If you’ve read my post on the value of good statistics-gathering, you may have guessed that SingleHop is gathering a lot of statistical data for our clients. In fact, we have very extensive performance data on VMs and their nodes — so extensive that it was overwhelming our ability to deal with the flood of gigabytes. As a result, I’ve been spending the last few weeks trying to figure out how to fix the problem.
Singlehop uses MySQL as the main persistent store for keeping track of our datacenters. This means information about dozens of different objects — datacenters, cabs, switches, ips, servers, VMs, clouds, inventory, vlans, and more. We wanted to keep this DB small and limited for a number of reasons: faster backup and recovery, faster and more predictable performance, immunity from statistical DOS attacks. We decided to store our statistical data — stuff like access logs, bandwidth stats, and of course virtualization stats — in Mongo because we anticipated eventually having lots and lots of data, and Mongo looked like it would be easy to scale.
Of course, we made a number of rookie large-dataset mistakes. One of the biggest was that we were taken in by NoSQL’s promise of schema-less designs and so we didn’t really plan our document schema. We ended up with several different formats of data stored in the same collection, and having to cover our for past mistakes with logic in the code, creating code complexity. Standardizing the schema is extremely expensive, as it requires re-writing all of the old stats to the new schema.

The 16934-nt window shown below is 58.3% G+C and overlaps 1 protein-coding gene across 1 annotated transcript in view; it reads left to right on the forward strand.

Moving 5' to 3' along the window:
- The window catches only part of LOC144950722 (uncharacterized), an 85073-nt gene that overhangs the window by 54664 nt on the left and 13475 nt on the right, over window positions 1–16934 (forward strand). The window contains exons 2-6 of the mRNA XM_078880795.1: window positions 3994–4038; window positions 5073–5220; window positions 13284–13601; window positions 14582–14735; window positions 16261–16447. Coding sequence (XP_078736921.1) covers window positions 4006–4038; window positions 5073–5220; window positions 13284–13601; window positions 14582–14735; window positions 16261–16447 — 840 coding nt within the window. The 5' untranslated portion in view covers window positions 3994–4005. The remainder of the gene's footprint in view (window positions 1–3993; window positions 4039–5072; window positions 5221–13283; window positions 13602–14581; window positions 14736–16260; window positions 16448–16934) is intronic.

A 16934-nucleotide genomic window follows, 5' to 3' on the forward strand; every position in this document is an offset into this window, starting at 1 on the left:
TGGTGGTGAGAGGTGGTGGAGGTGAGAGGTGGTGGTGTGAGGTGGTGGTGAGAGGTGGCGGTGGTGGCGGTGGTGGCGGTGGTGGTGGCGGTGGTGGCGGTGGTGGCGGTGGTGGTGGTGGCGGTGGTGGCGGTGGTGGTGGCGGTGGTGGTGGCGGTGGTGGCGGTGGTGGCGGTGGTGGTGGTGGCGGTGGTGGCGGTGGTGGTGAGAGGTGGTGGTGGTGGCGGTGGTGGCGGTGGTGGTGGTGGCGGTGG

Recently, however, we were able to rectify this mistake, because we were forced to aggregate our data. By standardizing on a common schema and using it throughout the code, we were able to create automated tools which go back into the data and reduce granularity; we now store raw stats in approximately 5-minute increments for only the first week, and then reduce the granularity to every hour and eventually every day. As a result, we were able to improve statics performance retrieval times as much as 90%. These are real improvements you can see in LEAP if you look at your historic data for your objects!
I’m probably bringing up an issue familiar to many people in today’s software industry. We’re all bombarded by massive amounts of data. The data is full of valuable knowledge, but the sheer volume of it makes learning anything elusive. Because everyone encounters these problems, though, there’s lot of help on the internet with how to solve them. I particularly appreciated a pair of posts from music service SoundCloud: this one, on their troubles with Mongodb (which we also use) and this one, about how they fulfilled their requirements using MySQL.
The moral of both our stories is clear: think about your data, understand your performance bottlenecks, and use the right tool for the job.